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1. The problem statement, all variables and given/known data

A meter stick of mass 0.44 kg rotates, in the horizontal plane, about a vertical

axis passing through the 30 cm mark. What is the moment of inertia of the stick?

(Treat it as a long uniform rod)

2. Relevant equations

I know that for long uniform rods with length L, if the axis is through the centre, the moment of inertia is (1/12)ML^2. If the axis is through the end, it's (1/3)ML^2.

3. The attempt at a solution

I thought it might work to act as though there were two different weights and splitting the mass according to how far each was from the axis since it's a uniform rod (left side = .3 * .44 kg) (right side = .7*.44kg)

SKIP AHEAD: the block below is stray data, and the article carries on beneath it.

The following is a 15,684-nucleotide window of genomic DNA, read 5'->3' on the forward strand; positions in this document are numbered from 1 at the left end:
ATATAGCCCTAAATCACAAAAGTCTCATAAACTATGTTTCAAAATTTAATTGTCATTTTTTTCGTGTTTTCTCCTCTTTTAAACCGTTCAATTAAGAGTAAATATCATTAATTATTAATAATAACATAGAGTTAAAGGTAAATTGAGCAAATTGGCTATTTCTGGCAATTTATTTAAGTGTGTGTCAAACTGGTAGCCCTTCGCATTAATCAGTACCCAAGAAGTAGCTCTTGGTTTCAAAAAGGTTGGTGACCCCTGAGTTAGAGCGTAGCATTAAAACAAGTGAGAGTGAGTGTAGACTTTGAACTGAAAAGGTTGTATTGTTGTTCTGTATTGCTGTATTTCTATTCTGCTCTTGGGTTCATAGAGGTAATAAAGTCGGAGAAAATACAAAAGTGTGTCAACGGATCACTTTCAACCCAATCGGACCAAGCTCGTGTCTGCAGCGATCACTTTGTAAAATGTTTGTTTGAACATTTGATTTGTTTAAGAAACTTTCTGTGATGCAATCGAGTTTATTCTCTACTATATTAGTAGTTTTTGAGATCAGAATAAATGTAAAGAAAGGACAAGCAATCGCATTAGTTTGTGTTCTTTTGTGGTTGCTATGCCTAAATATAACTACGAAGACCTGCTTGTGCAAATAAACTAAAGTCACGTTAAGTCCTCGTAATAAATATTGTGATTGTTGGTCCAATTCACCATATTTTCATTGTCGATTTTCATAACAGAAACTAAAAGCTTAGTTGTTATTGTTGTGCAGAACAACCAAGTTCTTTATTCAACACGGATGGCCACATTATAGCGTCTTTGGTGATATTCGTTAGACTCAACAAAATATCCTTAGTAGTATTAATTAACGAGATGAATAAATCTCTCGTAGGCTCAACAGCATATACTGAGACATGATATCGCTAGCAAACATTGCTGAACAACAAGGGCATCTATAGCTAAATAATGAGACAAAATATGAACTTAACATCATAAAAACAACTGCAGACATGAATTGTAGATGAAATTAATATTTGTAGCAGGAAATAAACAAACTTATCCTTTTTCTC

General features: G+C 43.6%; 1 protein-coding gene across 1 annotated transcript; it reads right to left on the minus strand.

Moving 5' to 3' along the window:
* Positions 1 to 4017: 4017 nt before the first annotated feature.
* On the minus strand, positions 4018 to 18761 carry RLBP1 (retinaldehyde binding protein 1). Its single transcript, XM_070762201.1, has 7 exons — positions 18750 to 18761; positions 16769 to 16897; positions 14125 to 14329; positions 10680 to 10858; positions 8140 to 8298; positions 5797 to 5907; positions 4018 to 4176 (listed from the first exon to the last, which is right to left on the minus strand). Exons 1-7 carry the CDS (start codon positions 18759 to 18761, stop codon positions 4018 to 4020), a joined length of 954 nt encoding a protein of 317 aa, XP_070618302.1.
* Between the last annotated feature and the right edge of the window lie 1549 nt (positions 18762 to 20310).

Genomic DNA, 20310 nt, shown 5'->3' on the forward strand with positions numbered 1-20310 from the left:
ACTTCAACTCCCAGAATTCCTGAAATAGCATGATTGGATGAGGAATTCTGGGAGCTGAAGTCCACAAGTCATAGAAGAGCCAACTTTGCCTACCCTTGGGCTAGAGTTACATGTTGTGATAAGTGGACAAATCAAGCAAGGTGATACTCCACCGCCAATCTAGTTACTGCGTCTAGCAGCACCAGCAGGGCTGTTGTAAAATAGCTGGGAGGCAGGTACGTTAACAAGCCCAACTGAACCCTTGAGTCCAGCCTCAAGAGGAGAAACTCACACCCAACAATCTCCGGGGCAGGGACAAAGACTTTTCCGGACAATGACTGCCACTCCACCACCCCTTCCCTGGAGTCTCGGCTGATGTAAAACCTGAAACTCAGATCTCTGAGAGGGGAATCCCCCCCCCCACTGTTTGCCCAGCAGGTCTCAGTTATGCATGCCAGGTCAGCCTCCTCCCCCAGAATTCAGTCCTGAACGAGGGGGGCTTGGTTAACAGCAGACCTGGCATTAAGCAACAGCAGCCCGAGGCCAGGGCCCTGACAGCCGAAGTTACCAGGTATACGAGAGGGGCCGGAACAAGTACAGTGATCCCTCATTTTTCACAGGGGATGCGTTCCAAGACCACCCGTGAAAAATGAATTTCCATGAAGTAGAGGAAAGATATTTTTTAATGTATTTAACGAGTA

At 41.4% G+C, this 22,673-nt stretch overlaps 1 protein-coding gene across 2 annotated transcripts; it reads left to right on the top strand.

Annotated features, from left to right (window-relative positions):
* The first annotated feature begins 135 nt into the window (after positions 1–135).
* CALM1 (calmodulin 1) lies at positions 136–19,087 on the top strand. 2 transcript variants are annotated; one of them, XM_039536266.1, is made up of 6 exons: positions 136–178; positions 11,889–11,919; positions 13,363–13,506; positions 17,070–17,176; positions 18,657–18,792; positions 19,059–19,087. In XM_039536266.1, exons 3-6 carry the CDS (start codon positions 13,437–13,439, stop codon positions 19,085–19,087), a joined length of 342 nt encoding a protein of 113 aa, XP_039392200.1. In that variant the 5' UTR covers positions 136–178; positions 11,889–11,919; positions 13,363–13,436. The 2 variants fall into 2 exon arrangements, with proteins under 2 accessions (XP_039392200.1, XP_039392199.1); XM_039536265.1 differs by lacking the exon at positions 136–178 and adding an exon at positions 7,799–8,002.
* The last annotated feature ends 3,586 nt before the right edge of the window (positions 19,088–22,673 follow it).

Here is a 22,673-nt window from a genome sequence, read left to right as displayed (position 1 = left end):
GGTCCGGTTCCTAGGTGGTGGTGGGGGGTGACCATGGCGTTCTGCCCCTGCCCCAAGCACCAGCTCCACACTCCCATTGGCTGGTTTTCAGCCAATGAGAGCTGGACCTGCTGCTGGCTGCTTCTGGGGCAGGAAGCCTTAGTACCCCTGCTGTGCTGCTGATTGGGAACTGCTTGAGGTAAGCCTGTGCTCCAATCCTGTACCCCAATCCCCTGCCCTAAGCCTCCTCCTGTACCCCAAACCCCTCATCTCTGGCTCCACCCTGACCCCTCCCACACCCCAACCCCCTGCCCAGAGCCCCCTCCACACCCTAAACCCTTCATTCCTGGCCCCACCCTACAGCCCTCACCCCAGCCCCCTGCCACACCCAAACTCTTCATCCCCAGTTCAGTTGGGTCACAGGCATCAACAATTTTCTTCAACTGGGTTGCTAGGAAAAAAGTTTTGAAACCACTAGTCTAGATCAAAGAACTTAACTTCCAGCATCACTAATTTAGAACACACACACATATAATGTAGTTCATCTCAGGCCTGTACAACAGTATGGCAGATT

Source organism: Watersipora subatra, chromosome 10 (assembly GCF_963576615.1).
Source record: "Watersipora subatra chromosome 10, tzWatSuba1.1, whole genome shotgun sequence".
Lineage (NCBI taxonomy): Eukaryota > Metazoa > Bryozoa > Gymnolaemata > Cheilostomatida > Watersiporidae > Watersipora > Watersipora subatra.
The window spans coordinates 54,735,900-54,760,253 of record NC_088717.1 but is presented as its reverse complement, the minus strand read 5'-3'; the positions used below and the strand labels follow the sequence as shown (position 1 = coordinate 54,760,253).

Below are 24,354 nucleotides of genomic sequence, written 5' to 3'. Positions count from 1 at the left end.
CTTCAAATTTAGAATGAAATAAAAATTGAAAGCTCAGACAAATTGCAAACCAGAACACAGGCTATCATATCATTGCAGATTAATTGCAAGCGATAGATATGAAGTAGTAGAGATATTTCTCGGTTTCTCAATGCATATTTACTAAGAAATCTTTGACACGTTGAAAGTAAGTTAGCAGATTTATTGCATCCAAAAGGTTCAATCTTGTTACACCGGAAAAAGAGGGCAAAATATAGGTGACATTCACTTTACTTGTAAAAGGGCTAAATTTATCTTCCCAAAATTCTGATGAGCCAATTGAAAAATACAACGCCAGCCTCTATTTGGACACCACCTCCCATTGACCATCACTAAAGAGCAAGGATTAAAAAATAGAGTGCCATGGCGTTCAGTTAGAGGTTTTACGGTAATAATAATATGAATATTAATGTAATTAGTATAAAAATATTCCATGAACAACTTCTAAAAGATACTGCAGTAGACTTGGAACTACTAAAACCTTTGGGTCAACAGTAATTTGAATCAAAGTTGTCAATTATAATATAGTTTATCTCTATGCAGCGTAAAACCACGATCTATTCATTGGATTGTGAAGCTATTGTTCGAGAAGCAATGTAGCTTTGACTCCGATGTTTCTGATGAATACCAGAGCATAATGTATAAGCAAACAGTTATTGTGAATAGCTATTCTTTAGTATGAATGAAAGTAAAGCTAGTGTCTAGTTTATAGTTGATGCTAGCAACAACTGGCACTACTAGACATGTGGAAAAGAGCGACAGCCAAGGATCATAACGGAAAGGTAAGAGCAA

Calling the left side, 30 cm to the left of the axis, A, and the right side of the rod, located 70 to the right of the axis, B, here's what I came up with:

Ia: (1/3)(0.132)*(0.3)^2 = 3.96 x 10^-3 kg*m^2

Ib: (1/3)(.308)(.70)^2 = 5.031 x 10^-2 kg*m^2

I = Ia+Ib = 5.43 x 10^-2 kg*m^2

Does that seem logical? Any input would be greatly appreciated.

Thanks!

-Lauren

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# Moment of inertia of a rod: axis not through the centre?

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